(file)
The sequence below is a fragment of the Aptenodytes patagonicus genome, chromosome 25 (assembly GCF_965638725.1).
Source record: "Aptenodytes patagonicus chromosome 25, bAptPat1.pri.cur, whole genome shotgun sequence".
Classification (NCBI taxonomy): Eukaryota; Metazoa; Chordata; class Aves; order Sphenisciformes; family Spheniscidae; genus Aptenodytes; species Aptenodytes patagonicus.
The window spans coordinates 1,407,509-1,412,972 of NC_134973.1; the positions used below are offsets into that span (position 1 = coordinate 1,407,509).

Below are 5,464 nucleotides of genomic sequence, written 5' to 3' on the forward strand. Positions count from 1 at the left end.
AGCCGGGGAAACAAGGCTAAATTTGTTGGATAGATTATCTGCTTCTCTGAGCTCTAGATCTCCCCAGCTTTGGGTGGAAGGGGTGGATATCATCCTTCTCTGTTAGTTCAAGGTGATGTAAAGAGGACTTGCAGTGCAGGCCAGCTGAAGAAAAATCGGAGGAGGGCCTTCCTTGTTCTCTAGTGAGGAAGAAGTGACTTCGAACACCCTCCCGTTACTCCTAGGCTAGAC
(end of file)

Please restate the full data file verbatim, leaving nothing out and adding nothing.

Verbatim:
The sequence below is a fragment of the Aptenodytes patagonicus genome, chromosome 25 (assembly GCF_965638725.1).
Source record: "Aptenodytes patagonicus chromosome 25, bAptPat1.pri.cur, whole genome shotgun sequence".
Classification (NCBI taxonomy): Eukaryota; Metazoa; Chordata; class Aves; order Sphenisciformes; family Spheniscidae; genus Aptenodytes; species Aptenodytes patagonicus.
The window spans coordinates 1,407,509-1,412,972 of NC_134973.1; the positions used below are offsets into that span (position 1 = coordinate 1,407,509).

Below are 5,464 nucleotides of genomic sequence, written 5' to 3' on the forward strand. Positions count from 1 at the left end.
AGCCGGGGAAACAAGGCTAAATTTGTTGGATAGATTATCTGCTTCTCTGAGCTCTAGATCTCCCCAGCTTTGGGTGGAAGGGGTGGATATCATCCTTCTCTGTTAGTTCAAGGTGATGTAAAGAGGACTTGCAGTGCAGGCCAGCTGAAGAAAAATCGGAGGAGGGCCTTCCTTGTTCTCTAGTGAGGAAGAAGTGACTTCGAACACCCTCCCGTTACTCCTAGGCTAGAC